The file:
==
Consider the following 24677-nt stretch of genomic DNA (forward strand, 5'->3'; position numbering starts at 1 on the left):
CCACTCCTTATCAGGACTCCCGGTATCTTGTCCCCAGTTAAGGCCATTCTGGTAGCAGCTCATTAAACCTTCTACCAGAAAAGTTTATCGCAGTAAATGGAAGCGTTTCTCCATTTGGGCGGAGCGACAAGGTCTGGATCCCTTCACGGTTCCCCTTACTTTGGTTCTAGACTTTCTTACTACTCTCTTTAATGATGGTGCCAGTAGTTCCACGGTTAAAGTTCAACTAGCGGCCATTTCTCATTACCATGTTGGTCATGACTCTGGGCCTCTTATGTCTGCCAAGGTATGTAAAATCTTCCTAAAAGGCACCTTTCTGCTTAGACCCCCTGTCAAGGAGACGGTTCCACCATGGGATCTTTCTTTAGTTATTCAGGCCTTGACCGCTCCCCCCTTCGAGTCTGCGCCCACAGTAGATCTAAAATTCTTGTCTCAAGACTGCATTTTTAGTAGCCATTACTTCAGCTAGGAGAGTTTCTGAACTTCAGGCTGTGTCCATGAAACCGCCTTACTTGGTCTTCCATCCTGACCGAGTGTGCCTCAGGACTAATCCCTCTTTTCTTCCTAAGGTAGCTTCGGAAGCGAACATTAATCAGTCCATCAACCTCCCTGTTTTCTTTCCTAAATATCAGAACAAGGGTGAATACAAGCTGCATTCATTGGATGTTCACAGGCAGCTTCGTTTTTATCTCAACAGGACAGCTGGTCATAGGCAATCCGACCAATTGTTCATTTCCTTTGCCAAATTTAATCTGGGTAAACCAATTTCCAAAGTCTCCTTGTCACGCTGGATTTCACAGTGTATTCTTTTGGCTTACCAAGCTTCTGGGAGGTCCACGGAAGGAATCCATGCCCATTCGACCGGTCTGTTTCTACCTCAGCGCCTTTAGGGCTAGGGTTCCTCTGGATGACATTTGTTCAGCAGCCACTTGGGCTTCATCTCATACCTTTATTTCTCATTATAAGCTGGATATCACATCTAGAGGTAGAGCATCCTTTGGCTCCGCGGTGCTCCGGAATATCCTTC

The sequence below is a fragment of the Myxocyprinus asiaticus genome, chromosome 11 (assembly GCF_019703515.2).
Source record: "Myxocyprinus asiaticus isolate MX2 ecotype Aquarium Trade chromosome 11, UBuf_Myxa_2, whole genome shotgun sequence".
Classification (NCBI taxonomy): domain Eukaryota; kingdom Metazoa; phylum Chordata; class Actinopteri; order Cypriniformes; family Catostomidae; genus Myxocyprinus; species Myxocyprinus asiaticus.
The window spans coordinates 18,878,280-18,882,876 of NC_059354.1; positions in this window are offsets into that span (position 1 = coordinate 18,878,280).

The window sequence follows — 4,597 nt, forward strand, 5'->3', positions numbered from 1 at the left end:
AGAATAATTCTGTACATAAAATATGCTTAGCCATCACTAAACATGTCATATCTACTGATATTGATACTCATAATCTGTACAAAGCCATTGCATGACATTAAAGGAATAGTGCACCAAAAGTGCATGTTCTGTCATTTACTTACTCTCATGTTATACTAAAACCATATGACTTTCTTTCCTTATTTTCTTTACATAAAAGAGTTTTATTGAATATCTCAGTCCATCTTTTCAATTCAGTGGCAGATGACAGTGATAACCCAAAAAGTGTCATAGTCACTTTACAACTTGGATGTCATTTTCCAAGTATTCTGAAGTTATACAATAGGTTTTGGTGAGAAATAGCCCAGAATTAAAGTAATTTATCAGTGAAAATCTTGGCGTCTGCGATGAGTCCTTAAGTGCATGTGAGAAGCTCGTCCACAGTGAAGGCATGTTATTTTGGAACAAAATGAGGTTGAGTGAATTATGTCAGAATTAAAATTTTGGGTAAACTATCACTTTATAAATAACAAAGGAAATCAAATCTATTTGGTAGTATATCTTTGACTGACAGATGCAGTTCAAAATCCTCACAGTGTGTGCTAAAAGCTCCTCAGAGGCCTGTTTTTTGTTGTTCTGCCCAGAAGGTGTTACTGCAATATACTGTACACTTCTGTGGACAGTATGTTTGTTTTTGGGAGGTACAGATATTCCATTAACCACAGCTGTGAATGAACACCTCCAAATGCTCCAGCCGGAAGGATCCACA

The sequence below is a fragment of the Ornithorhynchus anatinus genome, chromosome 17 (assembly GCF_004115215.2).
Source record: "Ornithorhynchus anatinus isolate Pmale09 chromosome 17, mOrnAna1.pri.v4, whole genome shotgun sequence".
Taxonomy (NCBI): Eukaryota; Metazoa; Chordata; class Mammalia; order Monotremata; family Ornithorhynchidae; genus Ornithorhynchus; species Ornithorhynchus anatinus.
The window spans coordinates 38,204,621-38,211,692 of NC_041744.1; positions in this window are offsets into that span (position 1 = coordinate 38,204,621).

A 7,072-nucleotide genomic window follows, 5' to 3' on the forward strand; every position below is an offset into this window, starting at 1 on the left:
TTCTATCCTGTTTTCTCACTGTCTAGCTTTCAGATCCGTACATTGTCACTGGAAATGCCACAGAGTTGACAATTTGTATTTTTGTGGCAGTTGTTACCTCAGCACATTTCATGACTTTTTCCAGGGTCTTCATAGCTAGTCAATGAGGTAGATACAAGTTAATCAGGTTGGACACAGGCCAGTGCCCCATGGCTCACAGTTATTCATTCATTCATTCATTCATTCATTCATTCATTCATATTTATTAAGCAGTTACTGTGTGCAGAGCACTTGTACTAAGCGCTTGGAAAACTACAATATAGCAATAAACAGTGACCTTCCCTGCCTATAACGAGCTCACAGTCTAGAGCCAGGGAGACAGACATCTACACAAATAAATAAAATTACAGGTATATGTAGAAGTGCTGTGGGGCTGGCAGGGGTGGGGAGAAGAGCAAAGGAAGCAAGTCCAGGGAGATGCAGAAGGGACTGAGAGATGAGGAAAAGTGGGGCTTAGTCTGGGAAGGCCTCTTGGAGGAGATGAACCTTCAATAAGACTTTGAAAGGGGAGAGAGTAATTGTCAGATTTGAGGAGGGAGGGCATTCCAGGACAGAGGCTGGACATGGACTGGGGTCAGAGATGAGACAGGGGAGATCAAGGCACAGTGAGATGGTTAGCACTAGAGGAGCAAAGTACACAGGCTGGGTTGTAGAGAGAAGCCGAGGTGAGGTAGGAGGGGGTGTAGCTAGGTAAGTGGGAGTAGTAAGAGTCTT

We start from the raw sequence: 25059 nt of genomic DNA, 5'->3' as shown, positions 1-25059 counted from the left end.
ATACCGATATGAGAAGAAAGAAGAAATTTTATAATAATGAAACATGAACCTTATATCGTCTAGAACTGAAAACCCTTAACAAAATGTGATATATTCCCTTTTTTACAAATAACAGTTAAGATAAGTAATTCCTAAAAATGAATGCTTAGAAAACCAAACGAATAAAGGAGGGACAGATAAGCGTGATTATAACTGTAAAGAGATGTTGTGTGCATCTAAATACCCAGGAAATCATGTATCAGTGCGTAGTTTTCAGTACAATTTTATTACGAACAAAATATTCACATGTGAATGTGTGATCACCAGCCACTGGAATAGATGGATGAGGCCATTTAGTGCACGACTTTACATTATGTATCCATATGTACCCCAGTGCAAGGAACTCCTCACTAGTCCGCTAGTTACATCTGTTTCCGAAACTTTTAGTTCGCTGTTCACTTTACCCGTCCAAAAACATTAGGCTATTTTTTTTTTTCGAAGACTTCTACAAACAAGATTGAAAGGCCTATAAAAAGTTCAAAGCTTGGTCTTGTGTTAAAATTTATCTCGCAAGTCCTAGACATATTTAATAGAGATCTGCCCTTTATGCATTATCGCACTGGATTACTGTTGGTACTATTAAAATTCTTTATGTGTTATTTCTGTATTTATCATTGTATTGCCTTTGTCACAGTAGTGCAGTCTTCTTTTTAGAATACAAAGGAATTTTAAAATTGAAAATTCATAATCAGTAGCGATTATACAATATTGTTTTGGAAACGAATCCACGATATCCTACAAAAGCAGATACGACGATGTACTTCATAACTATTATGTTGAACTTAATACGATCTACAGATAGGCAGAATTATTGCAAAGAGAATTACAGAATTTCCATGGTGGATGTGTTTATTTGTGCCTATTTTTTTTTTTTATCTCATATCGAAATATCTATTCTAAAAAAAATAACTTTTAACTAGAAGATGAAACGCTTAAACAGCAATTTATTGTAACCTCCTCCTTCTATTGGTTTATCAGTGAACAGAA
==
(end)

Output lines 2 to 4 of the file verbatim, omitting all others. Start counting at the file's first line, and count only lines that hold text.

CCACTCCTTATCAGGACTCCCGGTATCTTGTCCCCAGTTAAGGCCATTCTGGTAGCAGCTCATTAAACCTTCTACCAGAAAAGTTTATCGCAGTAAATGGAAGCGTTTCTCCATTTGGGCGGAGCGACAAGGTCTGGATCCCTTCACGGTTCCCCTTACTTTGGTTCTAGACTTTCTTACTACTCTCTTTAATGATGGTGCCAGTAGTTCCACGGTTAAAGTTCAACTAGCGGCCATTTCTCATTACCATGTTGGTCATGACTCTGGGCCTCTTATGTCTGCCAAGGTATGTAAAATCTTCCTAAAAGGCACCTTTCTGCTTAGACCCCCTGTCAAGGAGACGGTTCCACCATGGGATCTTTCTTTAGTTATTCAGGCCTTGACCGCTCCCCCCTTCGAGTCTGCGCCCACAGTAGATCTAAAATTCTTGTCTCAAGACTGCATTTTTAGTAGCCATTACTTCAGCTAGGAGAGTTTCTGAACTTCAGGCTGTGTCCATGAAACCGCCTTACTTGGTCTTCCATCCTGACCGAGTGTGCCTCAGGACTAATCCCTCTTTTCTTCCTAAGGTAGCTTCGGAAGCGAACATTAATCAGTCCATCAACCTCCCTGTTTTCTTTCCTAAATATCAGAACAAGGGTGAATACAAGCTGCATTCATTGGATGTTCACAGGCAGCTTCGTTTTTATCTCAACAGGACAGCTGGTCATAGGCAATCCGACCAATTGTTCATTTCCTTTGCCAAATTTAATCTGGGTAAACCAATTTCCAAAGTCTCCTTGTCACGCTGGATTTCACAGTGTATTCTTTTGGCTTACCAAGCTTCTGGGAGGTCCACGGAAGGAATCCATGCCCATTCGACCGGTCTGTTTCTACCTCAGCGCCTTTAGGGCTAGGGTTCCTCTGGATGACATTTGTTCAGCAGCCACTTGGGCTTCATCTCATACCTTTATTTCTCATTATAAGCTGGATATCACATCTAGAGGTAGAGCATCCTTTGGCTCCGCGGTGCTCCGGAATATCCTTC

The sequence below is a fragment of the Myxocyprinus asiaticus genome, chromosome 11 (assembly GCF_019703515.2).
Source record: "Myxocyprinus asiaticus isolate MX2 ecotype Aquarium Trade chromosome 11, UBuf_Myxa_2, whole genome shotgun sequence".